Monday, April 10, 2006

Lost Passover Scripture?

Justin Martyr, a Greek Christian from the 2nd Century and one of the first Christian apologists, wrote a "dialogue" with a Jew named Trypho sometime around 150 AD. In this massive book, Justin claims that the Jews have purposely changed the scriptures because of Christianity and quotes from a number of verses that were either changed or taken out of the Jewish texts. One of these is a speech by Ezra (or Esdras) concerning Passover.
“They have deleted the following passage in which Ezra expounded the law of the Passover: 'And Ezra said to the people: This Passover is our Savior and refuge. And if you have understood, and it has entered into your hearts, that we are about to humiliate Him on a cross, and afterwards hope in Him, then this place will never be forsaken, saith the Lord of hosts. But if you will not believe Him, nor listen to His teaching, you will be the laughing-stock of the Gentiles”
--Justin Martyr, Dialogue with Trypho, 72:1
This same passage is quoted by Lactantius in the beginning of the third century.
“In Esdras it is thus written: "And Ezra said to the people, This passover is our Saviour and our refuge. Consider and let it come into your heart, that we have to abase Him in a figure; and after these things we will hope in Him, lest this place be deserted for ever, saith the Lord God of hosts. If you will not believe Him, nor hear His announcement, ye shall be a derision among the nations."
--Lactantius, Divine Institutions, 4.18
(and again in Epitome of the Divine Institutes, 48)
It seems ludicrous to suggest that Justin, a learned scholar and philosopher, who is composing an argument from an intellectual and scholastic Greek background, and speaking toward Jews who would know the history of their texts better than your average Pagan or Gentile, would invent verses and then argue that they were taken out of scripture. What is even more strange is that no one seems to have called Justin's bluff if he did make it up as Christians were fond of doing with heretical or bogus texts, verses, and theologies from the get-go.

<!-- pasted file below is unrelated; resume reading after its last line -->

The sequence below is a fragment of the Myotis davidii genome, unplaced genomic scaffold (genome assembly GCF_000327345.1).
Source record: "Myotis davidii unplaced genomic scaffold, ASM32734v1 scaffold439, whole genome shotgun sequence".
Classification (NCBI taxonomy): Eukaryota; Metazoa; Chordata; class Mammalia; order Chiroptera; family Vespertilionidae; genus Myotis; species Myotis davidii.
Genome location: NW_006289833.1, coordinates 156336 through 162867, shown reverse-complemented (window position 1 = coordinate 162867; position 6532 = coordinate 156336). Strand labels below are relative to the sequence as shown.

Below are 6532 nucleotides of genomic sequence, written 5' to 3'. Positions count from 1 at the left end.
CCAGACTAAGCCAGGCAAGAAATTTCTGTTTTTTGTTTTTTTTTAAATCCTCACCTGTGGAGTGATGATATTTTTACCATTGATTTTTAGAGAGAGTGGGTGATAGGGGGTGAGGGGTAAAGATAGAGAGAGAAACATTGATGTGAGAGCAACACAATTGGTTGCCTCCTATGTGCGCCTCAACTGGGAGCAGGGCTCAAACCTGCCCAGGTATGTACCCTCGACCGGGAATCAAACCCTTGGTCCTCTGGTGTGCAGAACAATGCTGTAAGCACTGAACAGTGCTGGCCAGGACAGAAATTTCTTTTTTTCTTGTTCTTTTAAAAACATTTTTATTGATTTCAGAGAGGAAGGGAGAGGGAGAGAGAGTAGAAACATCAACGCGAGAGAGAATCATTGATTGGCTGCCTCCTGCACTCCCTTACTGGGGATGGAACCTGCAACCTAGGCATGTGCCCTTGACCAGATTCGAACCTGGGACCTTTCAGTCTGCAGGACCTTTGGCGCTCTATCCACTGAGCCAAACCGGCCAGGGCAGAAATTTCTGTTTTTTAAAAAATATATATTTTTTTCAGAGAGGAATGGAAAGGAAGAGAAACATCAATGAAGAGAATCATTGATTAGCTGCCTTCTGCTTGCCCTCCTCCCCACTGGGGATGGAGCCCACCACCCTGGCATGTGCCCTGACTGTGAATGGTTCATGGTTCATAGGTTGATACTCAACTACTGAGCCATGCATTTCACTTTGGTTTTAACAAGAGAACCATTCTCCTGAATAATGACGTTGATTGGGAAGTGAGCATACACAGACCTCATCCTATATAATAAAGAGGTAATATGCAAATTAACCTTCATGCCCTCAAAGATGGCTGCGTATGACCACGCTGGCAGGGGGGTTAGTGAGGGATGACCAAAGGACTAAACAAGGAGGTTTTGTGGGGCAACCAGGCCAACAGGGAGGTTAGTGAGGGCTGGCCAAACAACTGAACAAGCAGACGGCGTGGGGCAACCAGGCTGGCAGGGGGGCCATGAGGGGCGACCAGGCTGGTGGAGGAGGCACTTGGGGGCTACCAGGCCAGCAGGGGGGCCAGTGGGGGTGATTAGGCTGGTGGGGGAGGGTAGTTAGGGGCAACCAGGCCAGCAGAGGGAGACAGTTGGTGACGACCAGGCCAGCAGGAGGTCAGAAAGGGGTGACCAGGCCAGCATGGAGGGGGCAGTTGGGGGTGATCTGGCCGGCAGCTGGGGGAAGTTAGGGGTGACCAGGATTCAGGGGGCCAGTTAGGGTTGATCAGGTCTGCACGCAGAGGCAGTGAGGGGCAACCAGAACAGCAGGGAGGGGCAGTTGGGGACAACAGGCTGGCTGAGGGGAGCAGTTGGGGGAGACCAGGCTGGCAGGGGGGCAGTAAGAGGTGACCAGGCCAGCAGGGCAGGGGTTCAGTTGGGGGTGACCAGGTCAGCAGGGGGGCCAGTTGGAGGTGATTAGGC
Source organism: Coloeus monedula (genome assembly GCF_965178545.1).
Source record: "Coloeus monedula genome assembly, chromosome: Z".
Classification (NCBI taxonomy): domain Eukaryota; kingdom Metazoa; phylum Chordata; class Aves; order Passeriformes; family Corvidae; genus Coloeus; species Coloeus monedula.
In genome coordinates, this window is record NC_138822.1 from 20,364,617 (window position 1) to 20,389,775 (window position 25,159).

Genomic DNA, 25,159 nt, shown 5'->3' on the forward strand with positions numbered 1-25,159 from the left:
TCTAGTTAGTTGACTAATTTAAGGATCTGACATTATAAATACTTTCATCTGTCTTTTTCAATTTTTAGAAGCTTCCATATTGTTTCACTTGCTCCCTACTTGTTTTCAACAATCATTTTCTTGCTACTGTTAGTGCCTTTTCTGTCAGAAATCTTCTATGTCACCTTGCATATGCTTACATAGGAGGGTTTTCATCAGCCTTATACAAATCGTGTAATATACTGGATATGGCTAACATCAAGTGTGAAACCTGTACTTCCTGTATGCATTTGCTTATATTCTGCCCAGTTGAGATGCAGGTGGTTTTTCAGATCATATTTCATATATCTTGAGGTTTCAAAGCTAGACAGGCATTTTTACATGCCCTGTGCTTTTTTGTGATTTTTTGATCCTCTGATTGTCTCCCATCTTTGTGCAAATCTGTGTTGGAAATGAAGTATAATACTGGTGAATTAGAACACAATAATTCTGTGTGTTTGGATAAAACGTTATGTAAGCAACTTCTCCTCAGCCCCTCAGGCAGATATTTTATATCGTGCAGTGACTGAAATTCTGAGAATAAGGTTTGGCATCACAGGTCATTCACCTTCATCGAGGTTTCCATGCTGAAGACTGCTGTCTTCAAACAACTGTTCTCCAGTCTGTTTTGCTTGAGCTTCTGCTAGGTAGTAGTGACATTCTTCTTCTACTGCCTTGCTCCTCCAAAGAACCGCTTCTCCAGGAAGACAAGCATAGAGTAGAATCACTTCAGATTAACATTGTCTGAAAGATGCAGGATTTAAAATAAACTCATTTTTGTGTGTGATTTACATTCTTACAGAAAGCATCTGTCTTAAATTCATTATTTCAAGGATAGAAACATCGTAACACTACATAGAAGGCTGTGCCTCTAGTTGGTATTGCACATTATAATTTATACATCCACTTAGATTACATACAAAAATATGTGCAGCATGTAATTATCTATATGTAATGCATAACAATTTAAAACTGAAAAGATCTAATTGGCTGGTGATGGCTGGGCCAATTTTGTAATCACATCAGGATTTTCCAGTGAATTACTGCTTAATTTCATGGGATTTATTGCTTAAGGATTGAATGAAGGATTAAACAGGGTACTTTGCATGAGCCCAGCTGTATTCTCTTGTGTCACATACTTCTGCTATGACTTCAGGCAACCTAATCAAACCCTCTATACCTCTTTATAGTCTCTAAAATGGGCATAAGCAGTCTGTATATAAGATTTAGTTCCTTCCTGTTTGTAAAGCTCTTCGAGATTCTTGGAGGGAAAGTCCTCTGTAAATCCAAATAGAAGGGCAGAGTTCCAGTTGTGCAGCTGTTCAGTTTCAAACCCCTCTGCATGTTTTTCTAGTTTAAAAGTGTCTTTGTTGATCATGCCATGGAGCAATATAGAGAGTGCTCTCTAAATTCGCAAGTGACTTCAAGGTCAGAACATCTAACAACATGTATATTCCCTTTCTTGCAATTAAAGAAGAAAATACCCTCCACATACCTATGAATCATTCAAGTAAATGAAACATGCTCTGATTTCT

But if such verses did exist, where do they come from? From the Biblical Ezra? From one of the many Apocryphal or Apocalyptic Ezra books? Lactantius may have simply relied on the passage from Justin for his quotes, but if so, this still doesn't answer where Justin got his from. And if it really existed in a manuscript, why do we have no evidence of it? Surely the Jews could not have so completely erased it that nothing is left today. They evidently left sufficient evidence for Justin to make his claims.

Does anyone have insight on the origins of this anomaly?


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